Written and directed by Rob Ciano, a forensic scientist is called to a bizarre crime scene. What she thought was the scene of a murder turns out to be something more terrifying. Starring: Nichole Galicia, Kazy Tauginas, Jacques Mitchell, Brian Anthony Wilson, Susan Moses, Carrie Plumley and Tony Wolf.
Kicking a film off with a mysterious killer, whether it be human, supernatural, biological, alien or otherwise, is always a good place to start, it’s hard to resist the pull of the unknown. In this case, the unknown is turning people into piles of diamond like gems with no answers or responsible parties in sight. It’s a fun and interesting concept, adding a new spin to a classic trope of cinema but unfortunately it stumbles along the way, getting distracted by less important elements and arcs to its story. The main culprit being its dramatic side, dealing with marriage and work problems, they do have a place to explore the characters in a larger way but they simply take away too much time from the key investigation. It gets to the point where their motivation to find what’s killing these people feels almost secondary, undercutting the drive of the story.
The dialogue throughout can also be fairly stiff, the tone doesn’t always match the urgency or shock that you’d expect from the number of deaths. One of the interesting qualities to the writing however is how it turns on its head the expected gender roles of similar films that came before it. Being led by Nichole Galicia’s forensic scientist Thea, and both her husband (Jacques Mitchell) and detective partner (Kazy Tauginas) taking a supporting role. A particularly fascinating example is presenting Thea’s husband rationally taking issue with how her work is affecting her family life, whereas typically with the gender roles reversed, a woman would have been framed as whiny, needy or even hysterical. It’s a nice change of pace and presents a more healthy relationship, even if they do still have their issues, like any marriage.
Its visual style similarly has its ups and downs, the overall style and cinematography feel like they’re missing an edge or texture. Its aesthetic comes across somewhat simple, the framing of the shots isn’t problematic but it needed an extra push to make it feel more individual or distinctive. Although one clear exception is the choice of location for their autopsy style room, it’s an absolutely perfect choice, adding a huge dose of colour and atmosphere. The outdoor locations also help to push the mystery and suspense. An aspect which fights against those benefits is the score, it’s quite heavy-handed and overwhelming at times, taking too much attention and topping the scenes too aggressively, rather than raising the tension. Although its choice to minimise the special effects and go for something simpler, rather than attempting something too complicated, was a smart move and works well.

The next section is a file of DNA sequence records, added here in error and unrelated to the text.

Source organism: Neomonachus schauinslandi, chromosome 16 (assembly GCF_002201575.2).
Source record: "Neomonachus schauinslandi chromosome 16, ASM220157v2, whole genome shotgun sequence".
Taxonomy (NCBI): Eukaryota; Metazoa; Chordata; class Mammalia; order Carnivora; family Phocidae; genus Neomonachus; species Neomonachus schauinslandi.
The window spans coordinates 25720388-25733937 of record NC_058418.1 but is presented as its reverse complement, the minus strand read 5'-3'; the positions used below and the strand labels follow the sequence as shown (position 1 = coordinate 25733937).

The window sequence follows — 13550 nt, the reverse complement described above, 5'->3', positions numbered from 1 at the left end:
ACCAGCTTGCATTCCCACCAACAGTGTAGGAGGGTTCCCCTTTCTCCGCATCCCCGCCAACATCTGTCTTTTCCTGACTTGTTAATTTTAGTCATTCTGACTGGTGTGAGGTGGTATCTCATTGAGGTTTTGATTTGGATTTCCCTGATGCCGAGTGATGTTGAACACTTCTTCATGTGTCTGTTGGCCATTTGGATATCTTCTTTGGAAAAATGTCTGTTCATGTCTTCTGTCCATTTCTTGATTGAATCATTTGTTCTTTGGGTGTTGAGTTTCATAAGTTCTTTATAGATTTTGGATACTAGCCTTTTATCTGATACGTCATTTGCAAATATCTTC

One of the great things about Nichole Galicia’s performance is that it doesn’t at all follow any typical over defensiveness or need to prove herself, that would usually come with a female character in a role like this. It’s refreshing to see her actively reject anyone trying to put her in a stereotypical box, particularly in the moments where her male colleagues try to put her in an inferior or vulnerable position and she refuses. The rest of the cast do hit very familiar notes but they all work well together. Kazy Tauginas’s Kurt in particular does tick off a lot of clichéd male detective characteristics and go a little heavy on the aggressive and defensive traits but his performance is solid. The only one that stands out as slightly odd is Carrie Plumley’s Dr. Richardson, it’s unusually casual and flaky for a scientist character, missing an authority or feel of knowledgeability that you’d expect.
Shimmer is a nice change of pace to typical mystery, thriller stories, changing up the typical rules and attempting something different. It has a slight The X-Files feel and the concept of people being turned to diamonds is fun and maybe a touch cheesy but that’s a welcome addition. It sadly just gets lost along the way and tries to bring in different layers of drama which ultimately end up taking away from the mystery. It would have been great to see it really focus on solving the puzzle rather than relationships and work issues, to bring a more satisfying suspense and resolution.